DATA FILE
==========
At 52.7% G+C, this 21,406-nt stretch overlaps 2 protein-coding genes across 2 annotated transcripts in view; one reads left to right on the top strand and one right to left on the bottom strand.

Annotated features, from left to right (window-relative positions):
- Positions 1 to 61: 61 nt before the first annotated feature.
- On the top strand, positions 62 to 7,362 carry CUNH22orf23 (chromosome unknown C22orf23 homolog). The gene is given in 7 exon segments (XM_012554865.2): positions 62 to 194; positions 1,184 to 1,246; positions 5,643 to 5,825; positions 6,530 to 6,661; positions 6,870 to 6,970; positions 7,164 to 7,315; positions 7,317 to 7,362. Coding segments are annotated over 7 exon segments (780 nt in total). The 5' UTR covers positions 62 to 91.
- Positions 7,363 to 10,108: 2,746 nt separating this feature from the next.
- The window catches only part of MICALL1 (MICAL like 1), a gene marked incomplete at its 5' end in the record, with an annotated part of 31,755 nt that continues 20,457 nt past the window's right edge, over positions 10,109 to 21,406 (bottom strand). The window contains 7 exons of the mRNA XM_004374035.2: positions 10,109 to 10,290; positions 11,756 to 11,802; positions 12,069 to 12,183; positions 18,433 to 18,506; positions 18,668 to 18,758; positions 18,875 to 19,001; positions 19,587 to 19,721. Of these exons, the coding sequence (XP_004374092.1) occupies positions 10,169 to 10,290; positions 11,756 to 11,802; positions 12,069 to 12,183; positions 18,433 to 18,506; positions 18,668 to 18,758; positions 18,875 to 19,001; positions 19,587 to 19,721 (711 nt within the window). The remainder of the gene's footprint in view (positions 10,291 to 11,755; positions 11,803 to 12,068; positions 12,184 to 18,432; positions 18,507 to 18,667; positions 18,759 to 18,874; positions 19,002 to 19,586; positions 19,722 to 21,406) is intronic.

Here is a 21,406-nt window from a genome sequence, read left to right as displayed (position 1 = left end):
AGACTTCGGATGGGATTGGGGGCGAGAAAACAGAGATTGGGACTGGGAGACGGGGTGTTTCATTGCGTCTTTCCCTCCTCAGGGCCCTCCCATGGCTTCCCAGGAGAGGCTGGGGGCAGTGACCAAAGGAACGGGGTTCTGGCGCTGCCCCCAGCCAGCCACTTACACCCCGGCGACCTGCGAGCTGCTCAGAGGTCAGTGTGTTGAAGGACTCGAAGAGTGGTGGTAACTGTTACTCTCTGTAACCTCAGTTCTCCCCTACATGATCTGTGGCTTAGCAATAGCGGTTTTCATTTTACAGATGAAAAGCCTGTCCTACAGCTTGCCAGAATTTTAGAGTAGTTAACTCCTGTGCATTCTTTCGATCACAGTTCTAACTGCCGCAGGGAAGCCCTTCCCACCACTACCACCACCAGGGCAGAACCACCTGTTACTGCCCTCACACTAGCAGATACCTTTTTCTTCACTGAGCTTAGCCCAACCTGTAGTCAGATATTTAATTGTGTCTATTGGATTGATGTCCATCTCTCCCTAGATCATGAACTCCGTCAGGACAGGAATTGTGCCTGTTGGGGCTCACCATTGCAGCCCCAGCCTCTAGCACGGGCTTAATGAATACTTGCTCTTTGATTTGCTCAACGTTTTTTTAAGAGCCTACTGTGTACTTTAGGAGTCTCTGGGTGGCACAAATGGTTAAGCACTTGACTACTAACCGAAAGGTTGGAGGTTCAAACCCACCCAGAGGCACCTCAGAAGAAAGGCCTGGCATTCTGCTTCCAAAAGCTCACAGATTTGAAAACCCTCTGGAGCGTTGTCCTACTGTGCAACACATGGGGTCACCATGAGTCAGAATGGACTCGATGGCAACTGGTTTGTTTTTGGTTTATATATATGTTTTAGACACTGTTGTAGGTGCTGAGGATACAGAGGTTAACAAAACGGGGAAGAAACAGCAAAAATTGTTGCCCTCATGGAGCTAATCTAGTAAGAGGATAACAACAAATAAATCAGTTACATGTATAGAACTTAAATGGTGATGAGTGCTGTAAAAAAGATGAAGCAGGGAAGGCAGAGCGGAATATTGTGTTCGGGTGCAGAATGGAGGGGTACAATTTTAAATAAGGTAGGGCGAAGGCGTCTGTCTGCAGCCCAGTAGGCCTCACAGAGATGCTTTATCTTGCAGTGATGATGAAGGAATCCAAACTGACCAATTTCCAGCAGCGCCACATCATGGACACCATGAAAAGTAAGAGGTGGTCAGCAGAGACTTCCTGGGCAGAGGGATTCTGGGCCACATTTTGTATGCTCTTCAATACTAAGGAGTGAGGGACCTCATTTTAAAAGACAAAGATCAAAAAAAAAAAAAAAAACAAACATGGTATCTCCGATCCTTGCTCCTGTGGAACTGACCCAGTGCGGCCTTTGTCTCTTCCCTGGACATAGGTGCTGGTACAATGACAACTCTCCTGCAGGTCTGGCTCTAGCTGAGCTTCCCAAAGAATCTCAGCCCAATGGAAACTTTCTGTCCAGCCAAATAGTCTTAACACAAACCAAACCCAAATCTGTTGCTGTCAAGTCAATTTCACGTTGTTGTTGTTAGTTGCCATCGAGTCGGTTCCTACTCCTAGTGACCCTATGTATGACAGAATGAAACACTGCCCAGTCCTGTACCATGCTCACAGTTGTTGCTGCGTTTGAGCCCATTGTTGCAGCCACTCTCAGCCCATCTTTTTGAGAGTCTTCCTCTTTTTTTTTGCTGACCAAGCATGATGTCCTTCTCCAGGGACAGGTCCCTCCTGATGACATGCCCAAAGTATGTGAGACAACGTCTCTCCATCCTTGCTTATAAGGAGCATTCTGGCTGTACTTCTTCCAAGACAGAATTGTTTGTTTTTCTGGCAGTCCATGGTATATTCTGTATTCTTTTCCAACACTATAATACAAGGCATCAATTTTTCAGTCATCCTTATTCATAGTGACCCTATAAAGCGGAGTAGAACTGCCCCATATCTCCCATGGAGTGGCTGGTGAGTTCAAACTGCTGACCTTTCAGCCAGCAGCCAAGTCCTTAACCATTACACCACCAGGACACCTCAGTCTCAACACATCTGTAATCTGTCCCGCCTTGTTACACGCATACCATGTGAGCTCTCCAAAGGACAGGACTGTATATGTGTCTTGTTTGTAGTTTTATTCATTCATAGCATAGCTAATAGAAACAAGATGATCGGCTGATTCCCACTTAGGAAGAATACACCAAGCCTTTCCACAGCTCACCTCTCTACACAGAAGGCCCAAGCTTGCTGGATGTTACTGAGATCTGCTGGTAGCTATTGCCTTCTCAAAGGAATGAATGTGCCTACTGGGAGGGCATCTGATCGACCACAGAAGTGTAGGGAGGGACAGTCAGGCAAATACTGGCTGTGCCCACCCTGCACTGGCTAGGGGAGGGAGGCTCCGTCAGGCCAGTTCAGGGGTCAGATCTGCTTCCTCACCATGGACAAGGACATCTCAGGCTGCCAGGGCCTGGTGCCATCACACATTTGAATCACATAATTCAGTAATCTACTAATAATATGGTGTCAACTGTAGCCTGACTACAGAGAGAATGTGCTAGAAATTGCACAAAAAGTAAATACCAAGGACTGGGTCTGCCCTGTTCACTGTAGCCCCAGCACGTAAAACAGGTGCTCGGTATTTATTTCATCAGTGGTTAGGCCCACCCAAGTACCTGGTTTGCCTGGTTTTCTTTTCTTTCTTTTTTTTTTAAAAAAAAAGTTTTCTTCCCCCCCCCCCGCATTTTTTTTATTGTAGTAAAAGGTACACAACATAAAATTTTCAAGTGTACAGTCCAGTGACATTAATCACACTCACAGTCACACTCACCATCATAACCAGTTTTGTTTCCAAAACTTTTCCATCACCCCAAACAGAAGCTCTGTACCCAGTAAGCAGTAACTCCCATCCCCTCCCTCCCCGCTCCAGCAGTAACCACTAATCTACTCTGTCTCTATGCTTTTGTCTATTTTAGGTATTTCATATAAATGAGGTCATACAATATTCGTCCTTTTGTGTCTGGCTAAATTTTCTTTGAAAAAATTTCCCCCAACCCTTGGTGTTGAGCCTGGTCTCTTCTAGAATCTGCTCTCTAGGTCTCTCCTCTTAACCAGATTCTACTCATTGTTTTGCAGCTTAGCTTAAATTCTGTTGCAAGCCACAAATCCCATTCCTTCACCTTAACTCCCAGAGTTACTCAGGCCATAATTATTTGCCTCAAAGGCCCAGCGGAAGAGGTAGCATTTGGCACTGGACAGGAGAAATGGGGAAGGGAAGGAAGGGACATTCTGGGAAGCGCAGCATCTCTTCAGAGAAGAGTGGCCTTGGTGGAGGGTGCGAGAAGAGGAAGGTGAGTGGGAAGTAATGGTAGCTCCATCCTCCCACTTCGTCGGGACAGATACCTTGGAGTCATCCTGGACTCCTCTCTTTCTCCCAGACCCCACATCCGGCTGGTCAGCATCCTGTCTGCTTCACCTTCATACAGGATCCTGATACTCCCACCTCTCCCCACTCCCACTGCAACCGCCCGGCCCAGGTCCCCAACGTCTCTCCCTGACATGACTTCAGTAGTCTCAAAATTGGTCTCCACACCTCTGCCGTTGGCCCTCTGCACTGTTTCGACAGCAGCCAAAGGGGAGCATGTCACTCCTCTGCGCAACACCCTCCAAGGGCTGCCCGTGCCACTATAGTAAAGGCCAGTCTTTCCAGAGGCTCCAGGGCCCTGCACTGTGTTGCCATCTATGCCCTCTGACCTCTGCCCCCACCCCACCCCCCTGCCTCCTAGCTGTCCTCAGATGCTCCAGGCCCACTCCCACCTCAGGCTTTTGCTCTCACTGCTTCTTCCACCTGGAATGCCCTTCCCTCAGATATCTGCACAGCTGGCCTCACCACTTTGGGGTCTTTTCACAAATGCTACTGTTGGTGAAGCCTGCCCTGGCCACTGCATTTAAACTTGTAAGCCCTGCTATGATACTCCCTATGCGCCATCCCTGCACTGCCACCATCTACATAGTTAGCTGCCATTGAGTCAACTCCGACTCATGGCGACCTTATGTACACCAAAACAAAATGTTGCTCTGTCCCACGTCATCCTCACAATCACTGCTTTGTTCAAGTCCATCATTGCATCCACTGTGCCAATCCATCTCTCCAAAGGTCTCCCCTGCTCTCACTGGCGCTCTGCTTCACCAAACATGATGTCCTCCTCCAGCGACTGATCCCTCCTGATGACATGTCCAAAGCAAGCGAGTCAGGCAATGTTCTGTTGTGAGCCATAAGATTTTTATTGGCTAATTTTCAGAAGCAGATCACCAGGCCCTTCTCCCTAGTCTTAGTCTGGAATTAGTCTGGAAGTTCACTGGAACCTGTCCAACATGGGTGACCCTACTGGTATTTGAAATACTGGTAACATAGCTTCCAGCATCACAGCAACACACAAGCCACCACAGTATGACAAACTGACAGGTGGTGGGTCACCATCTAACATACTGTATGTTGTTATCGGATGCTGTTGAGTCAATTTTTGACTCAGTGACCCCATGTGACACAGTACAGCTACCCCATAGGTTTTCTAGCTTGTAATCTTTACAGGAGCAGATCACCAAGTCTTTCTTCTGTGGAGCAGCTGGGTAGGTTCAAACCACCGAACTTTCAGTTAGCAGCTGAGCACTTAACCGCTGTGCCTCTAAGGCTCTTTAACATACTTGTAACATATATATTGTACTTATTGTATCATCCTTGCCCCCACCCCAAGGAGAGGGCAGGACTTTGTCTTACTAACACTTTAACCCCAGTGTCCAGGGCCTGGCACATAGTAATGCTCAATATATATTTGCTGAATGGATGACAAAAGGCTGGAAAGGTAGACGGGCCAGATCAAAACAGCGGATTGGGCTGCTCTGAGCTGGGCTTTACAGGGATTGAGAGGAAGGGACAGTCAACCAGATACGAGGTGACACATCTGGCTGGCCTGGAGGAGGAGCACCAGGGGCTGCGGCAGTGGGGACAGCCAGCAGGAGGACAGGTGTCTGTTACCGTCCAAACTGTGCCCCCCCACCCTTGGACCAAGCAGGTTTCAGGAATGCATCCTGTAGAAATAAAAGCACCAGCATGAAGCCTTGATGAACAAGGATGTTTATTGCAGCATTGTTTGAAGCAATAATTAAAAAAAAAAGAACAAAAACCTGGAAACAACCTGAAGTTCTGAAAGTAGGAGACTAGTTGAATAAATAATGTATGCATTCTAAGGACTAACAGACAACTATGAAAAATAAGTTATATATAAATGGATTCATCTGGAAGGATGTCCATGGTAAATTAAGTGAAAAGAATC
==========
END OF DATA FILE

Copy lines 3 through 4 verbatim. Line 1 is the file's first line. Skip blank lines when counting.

- Positions 1 to 61: 61 nt before the first annotated feature.
- On the top strand, positions 62 to 7,362 carry CUNH22orf23 (chromosome unknown C22orf23 homolog). The gene is given in 7 exon segments (XM_012554865.2): positions 62 to 194; positions 1,184 to 1,246; positions 5,643 to 5,825; positions 6,530 to 6,661; positions 6,870 to 6,970; positions 7,164 to 7,315; positions 7,317 to 7,362. Coding segments are annotated over 7 exon segments (780 nt in total). The 5' UTR covers positions 62 to 91.